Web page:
Die Räuber; The Robbers

Die Räuber, The Robbers (written 1779-80, published in 1781, first performed 1782)

In J.M.R. Lenz’s Der Hofmeister; The Tutor (1774), a young nobleman, Fritz von Berg, is slandered by his love rival, causing his father to reject him. A similar event provokes the action of Schiller’s Die Räuber, The Robbers (1781), although in this case, Karl von Moor is slandered by his own jealous brother, Franz, who hopes to steal his inheritance and his fiancée, Amalia. The perceived rejection by his father leads Karl to rebel against all authority, and become the leader of a group of robbers and bandits. But the true villains of the piece are Franz von Moor and the robber Spiegelberg, monstrous libertines endowed with the Machiavellian cunning of Shakespeare’s Richard III and informed by Enlightenment heterodoxy (on this last point, see K. F. Hilliard, reading list below).

When we first meet Karl Moor in Act One, Scene 2, he is full of bravado about his capacity for greatness:

Das Gesetz hat noch keinen großen Mann gebildet, aber die Freiheit brütet Kolosse und Extremitäten aus. […] – Stelle mich vor ein Heer Kerls wie ich, und aus Deutschland soll eine Republik werden, gegen die Rom und Sparta Nonnenklöster sein sollen.


No great man was ever formed according to the law, but freedom will breed giants and extremities. Put me in front of an army of fellows like me, and Germany will become a Republic that will make Rome and Sparta look like nunneries.

But in the second half of the play, once he has become guilty of murder, Karl is tormented by his crimes and longs for his lost innocence. In Act Four, Scene 5, he declares ‘Außendinge sind nur der Anstrich des Manns – Ich bin mein Himmel und meine Hölle’; ‘External things are but the varnish on a man – I am my heaven and my hell’.


Most commentators see Karl Moor as a tragic figure, but Richard T. Gray regards him as a comic figure in the tradition of Don Quijote (see reading list below, pp. 116-17). According to Gray, the clash between the two brothers is also the clash between two semiotic systems: Franz represents the ‘deceptive mediacy’ of academic, instrumental reason, whilst Karl represents ‘the immediacy of naive cognition’ (Gray, p. 115).

In Act One Franz informs Old Moor that Karl has run up debts and wounded a man in a duel. Franz offers to write a stern letter to Karl, and Old Moor accepts. Once alone, Franz reveals his wicked plans to steal Karl’s inheritance and Amalia, declaring that might is right. In a tavern, Karl receives Franz’s letter and is enraged. Spiegelberg persuades Roller, Grimm, Schwarz, Ratzmann, Schufterle and Schweitzer to become robbers. Roller insists that Karl must be the leader. Karl agrees and Spiegelberg plans revenge. Franz tries to seduce Amalia but she rejects him.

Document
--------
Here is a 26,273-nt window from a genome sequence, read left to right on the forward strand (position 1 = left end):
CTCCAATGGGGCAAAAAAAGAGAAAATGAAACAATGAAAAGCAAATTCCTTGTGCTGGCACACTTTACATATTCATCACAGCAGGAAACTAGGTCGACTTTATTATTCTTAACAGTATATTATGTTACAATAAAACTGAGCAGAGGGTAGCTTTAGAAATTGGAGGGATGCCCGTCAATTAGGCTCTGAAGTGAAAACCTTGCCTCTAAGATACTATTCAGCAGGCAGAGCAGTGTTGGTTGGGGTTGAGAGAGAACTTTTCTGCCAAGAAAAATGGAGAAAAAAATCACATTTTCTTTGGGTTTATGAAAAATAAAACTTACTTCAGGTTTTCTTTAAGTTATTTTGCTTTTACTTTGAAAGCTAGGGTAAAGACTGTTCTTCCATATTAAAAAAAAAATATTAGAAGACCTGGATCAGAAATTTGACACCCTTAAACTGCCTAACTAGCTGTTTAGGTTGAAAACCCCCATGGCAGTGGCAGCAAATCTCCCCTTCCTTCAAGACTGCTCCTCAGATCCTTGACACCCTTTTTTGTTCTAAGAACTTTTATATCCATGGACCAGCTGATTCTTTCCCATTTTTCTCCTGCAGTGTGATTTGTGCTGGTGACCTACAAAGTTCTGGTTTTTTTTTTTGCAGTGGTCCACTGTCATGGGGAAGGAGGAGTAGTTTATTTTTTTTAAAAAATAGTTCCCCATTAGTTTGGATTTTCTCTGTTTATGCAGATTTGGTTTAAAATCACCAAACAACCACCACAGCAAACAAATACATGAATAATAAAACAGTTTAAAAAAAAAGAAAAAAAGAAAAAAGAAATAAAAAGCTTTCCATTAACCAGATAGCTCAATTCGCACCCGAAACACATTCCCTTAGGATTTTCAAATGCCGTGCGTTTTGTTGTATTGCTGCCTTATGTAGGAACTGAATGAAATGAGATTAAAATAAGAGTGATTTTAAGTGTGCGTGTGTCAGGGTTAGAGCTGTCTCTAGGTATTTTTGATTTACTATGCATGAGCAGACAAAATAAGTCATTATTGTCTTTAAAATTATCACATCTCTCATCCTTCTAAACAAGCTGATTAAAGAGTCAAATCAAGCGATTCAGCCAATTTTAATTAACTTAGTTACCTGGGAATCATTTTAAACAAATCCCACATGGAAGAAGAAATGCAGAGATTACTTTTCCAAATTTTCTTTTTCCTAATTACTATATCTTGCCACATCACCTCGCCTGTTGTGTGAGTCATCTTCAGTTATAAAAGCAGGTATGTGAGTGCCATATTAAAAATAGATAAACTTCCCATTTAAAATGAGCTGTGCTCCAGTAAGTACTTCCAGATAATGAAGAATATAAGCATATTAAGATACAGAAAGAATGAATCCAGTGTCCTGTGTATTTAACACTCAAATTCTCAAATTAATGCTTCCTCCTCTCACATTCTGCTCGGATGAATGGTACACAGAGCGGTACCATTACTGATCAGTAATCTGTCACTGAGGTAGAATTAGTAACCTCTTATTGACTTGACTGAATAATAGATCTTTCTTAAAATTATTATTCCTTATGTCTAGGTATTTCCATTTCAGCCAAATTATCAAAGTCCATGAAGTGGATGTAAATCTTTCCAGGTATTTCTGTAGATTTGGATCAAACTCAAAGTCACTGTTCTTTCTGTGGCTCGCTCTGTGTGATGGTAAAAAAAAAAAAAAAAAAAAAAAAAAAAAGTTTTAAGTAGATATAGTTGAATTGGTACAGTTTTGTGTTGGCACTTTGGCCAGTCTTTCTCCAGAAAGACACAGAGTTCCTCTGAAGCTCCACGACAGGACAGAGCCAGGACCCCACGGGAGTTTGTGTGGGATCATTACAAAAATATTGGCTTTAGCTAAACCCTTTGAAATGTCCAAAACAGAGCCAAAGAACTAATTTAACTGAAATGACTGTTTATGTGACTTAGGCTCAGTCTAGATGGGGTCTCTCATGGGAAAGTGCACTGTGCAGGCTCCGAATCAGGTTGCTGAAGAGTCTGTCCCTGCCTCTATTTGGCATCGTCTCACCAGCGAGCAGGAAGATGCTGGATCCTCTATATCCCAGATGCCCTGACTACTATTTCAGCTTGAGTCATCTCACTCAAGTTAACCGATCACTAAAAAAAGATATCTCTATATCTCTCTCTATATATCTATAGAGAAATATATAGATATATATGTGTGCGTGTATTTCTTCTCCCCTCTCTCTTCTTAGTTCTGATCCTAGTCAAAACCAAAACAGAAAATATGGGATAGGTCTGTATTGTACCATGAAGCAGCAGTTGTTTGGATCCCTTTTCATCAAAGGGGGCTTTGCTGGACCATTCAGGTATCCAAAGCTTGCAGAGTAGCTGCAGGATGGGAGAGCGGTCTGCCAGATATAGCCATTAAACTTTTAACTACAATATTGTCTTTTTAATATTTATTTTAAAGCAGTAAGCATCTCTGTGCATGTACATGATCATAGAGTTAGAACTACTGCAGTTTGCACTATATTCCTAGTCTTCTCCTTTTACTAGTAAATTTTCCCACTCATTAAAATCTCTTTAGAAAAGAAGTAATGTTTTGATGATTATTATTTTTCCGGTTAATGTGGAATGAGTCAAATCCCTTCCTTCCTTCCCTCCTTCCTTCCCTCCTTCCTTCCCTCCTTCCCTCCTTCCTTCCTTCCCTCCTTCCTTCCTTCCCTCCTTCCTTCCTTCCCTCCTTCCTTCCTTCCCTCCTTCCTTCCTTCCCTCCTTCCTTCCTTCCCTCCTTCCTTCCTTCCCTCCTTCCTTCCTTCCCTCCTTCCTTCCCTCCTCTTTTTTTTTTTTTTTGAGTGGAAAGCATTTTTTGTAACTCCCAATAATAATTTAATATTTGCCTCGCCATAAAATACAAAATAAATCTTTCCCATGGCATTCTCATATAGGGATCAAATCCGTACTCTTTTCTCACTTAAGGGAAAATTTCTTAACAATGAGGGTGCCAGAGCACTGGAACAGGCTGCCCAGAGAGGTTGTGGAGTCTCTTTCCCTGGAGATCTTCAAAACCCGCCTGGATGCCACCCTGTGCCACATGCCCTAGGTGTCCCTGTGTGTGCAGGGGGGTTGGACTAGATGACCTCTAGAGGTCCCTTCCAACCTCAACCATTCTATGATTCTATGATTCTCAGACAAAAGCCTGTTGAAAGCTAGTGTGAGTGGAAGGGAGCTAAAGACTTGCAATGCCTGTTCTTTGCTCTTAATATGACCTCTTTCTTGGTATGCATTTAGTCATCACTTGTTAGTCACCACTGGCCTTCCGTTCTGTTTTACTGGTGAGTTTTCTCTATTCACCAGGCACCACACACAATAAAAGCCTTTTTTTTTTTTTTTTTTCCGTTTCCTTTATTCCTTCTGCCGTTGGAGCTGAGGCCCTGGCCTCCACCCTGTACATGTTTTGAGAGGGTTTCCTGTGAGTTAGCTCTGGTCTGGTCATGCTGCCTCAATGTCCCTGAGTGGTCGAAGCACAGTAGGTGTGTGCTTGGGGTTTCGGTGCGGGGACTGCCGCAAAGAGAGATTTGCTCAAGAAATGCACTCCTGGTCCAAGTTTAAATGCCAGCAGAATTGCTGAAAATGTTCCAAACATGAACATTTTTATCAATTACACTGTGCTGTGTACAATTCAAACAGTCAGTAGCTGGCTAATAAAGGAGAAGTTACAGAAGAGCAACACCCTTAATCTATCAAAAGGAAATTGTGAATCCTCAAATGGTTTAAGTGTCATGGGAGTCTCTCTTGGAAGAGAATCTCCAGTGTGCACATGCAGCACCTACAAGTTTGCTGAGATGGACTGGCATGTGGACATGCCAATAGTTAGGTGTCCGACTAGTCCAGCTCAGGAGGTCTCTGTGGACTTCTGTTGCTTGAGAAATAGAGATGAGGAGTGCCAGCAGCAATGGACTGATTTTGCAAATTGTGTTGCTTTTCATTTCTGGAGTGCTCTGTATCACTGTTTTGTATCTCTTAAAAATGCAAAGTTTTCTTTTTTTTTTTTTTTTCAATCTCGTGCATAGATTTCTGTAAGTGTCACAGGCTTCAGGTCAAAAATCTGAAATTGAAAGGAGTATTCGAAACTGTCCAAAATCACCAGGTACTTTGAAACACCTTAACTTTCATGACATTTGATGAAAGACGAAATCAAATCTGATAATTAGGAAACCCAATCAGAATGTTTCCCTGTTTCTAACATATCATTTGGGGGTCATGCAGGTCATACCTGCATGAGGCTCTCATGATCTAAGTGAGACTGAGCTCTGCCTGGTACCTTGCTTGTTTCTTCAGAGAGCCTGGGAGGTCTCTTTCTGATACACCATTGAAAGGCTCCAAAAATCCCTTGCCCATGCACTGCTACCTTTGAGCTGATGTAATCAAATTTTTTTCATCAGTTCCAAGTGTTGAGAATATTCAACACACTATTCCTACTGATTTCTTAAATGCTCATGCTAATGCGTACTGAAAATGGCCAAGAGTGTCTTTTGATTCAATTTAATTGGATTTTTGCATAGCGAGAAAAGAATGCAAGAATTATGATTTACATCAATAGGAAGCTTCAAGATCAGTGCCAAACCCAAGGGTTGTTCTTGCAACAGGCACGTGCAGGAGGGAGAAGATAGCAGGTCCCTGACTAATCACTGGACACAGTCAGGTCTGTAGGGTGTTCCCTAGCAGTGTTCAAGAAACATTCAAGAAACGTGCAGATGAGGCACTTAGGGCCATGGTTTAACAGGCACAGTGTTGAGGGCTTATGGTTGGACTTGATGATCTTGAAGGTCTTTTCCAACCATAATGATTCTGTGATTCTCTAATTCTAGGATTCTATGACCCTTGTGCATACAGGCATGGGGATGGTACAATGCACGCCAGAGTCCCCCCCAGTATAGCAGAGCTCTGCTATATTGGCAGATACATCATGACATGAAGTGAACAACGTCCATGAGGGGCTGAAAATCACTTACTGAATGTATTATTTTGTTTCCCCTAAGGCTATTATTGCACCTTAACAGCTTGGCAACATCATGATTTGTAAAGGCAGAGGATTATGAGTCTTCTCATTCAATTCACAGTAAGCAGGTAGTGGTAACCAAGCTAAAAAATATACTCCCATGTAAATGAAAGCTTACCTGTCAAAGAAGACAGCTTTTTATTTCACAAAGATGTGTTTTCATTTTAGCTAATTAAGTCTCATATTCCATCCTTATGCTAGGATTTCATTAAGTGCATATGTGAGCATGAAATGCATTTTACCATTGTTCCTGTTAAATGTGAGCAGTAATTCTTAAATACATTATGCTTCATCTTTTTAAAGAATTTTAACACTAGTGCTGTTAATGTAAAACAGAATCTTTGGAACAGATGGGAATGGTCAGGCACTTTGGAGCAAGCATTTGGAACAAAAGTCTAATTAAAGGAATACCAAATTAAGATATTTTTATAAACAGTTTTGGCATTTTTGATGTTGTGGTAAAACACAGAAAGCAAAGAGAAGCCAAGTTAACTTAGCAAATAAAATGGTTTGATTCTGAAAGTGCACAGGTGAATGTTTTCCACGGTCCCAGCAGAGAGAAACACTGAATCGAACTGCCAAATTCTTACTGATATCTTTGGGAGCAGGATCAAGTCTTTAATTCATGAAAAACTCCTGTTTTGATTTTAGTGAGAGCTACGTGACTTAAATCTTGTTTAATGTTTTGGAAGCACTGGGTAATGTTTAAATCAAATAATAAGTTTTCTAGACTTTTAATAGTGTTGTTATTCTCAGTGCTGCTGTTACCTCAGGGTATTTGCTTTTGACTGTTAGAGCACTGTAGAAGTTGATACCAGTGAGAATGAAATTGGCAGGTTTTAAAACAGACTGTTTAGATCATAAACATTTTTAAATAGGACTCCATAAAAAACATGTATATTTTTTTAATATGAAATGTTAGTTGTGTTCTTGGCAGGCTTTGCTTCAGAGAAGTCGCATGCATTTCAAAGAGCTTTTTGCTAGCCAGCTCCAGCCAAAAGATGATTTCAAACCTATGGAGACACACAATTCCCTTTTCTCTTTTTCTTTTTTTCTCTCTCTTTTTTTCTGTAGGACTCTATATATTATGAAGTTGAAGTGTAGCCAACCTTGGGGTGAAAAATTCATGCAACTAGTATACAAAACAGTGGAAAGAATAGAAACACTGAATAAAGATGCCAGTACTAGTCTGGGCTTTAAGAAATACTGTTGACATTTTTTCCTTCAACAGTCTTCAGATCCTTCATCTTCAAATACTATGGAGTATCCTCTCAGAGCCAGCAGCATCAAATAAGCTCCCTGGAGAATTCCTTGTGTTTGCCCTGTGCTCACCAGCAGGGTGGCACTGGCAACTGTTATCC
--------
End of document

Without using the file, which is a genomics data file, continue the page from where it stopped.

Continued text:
In Act Two Franz persuades Herrmann, the bastard son of a nobleman, to tell Old Moor and Amalia that Karl has died at the battle of Prague. Amalia sings the farewell of Hector and Andromache, and then reads the story of Jacob and Joseph to Old Moor, who collapses. Spiegelberg boasts to Ratzmann about how he pillaged a nunnery, and also explains how he recruits new men to join the band. Karl has rescued Roller from the gallows by burning down the entire town including the powder magazine, 83 people have died. A priest arrives and tells the robbers that they are surrounded. If they hand over Karl then they will be spared. The robbers refuse and prepare to fight.

In Act Three Franz tells Amalia that Old Moor has died. Then he tries to drag Amalia to his bedroom, but she grabs his sword and drives him away. Herrmann appears and tells Amalia that Karl and Old Moor are still alive. The robbers are camped near the Danube; they have escaped, although Roller was killed. Karl mourns his lost innocence. Kosinsky wants to join their band and tells his story: he was about to marry a girl called Amalia, but the prince of his country fell in love with her. Kosinsky was arrested and Amalia was blackmailed by a corrupt minister into becoming the prince’s mistress in order to save Kosinsky’s life (one is reminded here of Lessing’s Emilia Galotti). The corrupt minister then had Kosinsky banished. Karl is so moved by the story that he decides he must see his Amalia again.